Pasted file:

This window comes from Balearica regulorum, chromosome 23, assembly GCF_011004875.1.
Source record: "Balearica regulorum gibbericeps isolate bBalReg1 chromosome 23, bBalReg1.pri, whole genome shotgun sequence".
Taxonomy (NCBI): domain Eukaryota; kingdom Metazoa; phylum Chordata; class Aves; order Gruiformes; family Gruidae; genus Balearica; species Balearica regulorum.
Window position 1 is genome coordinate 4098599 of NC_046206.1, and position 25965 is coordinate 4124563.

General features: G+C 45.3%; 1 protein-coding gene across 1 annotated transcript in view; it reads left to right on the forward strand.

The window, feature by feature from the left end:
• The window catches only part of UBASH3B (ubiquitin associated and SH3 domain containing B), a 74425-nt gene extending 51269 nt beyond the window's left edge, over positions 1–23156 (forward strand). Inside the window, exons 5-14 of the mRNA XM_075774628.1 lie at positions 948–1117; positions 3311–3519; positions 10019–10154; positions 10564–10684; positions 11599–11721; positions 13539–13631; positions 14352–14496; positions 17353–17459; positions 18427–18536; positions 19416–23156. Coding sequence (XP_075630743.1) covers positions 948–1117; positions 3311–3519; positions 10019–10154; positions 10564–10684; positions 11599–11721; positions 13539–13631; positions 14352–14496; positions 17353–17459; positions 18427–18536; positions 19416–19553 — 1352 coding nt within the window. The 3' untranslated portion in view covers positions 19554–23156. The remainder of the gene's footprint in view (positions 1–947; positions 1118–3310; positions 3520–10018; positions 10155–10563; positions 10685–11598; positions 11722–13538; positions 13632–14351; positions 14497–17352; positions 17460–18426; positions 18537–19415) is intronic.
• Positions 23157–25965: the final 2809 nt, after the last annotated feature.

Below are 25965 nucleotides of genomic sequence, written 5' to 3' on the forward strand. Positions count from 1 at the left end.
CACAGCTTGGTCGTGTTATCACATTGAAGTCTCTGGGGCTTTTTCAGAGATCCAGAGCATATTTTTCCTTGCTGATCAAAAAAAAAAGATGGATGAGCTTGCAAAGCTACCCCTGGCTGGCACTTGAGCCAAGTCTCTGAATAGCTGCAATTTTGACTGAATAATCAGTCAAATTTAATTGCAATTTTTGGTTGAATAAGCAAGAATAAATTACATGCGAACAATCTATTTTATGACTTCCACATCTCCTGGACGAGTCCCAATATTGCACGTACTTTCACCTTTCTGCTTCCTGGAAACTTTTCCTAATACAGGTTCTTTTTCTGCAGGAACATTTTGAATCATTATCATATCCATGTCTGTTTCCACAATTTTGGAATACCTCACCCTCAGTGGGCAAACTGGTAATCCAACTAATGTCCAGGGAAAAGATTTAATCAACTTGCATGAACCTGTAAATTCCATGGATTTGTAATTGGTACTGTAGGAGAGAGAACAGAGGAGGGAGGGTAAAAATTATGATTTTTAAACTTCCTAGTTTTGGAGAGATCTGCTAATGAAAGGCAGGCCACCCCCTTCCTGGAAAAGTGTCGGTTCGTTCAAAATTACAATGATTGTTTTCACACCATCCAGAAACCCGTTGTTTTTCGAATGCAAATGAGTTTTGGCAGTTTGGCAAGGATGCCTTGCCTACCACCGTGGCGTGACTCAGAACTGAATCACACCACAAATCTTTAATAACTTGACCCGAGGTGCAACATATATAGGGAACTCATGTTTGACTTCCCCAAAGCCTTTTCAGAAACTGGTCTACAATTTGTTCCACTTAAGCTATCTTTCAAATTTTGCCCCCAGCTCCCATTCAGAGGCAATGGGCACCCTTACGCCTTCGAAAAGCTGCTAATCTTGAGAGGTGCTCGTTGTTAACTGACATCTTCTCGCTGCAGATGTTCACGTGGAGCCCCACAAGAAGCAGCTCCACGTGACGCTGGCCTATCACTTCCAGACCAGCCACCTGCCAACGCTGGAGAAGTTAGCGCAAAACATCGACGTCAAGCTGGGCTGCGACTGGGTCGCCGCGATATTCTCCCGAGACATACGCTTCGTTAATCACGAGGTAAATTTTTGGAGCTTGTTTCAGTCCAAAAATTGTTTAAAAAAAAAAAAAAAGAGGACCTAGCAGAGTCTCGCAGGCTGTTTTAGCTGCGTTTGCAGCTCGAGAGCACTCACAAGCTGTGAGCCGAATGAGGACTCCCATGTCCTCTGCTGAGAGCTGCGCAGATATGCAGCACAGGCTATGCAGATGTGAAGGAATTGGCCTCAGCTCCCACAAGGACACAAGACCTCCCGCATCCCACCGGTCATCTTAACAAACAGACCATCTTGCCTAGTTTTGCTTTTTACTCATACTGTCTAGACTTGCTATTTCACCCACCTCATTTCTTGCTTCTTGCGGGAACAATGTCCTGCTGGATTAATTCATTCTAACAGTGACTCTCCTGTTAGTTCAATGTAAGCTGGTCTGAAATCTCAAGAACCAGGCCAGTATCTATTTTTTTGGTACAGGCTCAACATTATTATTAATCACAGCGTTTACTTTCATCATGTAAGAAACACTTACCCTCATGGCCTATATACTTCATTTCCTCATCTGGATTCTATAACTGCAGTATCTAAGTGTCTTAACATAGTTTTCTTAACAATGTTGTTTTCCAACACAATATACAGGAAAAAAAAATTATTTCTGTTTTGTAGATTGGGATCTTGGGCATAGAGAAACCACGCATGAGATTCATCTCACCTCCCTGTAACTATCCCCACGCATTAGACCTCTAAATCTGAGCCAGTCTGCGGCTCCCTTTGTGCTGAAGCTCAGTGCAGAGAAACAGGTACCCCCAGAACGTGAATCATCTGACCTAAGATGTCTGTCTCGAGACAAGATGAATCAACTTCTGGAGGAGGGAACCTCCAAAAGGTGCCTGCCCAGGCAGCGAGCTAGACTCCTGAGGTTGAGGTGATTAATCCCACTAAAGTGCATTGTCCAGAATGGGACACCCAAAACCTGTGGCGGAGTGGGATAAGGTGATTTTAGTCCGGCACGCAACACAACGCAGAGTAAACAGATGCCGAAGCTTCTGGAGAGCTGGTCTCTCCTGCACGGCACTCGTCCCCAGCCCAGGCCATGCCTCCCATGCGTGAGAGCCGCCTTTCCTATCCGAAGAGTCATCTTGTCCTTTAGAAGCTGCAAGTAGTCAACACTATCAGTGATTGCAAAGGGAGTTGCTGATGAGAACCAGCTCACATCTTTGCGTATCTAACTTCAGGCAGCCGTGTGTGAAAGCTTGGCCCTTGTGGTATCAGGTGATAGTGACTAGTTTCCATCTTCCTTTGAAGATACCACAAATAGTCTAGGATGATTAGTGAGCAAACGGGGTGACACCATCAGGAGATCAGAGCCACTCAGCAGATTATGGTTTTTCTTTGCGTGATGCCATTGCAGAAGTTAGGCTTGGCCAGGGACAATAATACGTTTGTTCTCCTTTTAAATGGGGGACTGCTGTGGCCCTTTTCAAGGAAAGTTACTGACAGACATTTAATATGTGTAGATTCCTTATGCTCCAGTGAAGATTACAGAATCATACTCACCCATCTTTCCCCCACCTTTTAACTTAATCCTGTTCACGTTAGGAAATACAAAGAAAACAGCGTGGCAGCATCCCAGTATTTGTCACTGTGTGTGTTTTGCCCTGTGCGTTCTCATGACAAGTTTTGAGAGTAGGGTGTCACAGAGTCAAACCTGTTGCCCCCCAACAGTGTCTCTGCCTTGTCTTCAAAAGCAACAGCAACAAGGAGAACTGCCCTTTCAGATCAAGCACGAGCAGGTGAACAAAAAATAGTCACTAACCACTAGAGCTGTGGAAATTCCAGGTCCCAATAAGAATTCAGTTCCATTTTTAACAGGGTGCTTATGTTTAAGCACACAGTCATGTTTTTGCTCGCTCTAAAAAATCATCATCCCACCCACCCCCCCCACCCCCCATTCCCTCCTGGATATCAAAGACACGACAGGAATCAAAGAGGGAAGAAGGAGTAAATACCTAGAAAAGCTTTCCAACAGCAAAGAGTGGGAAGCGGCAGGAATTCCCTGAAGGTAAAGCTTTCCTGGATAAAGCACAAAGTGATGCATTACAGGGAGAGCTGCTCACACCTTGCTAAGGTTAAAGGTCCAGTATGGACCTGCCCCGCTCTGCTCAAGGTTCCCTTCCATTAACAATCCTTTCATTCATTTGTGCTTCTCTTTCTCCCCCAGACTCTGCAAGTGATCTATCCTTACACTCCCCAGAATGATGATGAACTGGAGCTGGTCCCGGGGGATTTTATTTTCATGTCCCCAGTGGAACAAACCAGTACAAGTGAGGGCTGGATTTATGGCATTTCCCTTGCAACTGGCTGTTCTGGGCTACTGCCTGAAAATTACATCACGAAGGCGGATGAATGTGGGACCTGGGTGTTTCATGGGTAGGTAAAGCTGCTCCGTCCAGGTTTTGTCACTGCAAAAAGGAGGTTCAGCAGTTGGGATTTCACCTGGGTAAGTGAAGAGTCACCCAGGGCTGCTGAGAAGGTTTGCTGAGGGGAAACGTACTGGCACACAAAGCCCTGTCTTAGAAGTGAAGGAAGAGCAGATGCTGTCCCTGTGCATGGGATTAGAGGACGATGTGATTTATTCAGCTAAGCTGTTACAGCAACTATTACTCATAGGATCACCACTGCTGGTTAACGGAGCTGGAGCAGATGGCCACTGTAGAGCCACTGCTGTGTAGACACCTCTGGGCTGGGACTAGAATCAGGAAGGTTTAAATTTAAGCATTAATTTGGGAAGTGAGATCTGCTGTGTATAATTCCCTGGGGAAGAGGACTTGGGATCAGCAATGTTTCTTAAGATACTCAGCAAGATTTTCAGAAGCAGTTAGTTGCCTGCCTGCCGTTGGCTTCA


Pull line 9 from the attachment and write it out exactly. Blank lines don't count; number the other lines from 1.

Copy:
Below are 25965 nucleotides of genomic sequence, written 5' to 3' on the forward strand. Positions count from 1 at the left end.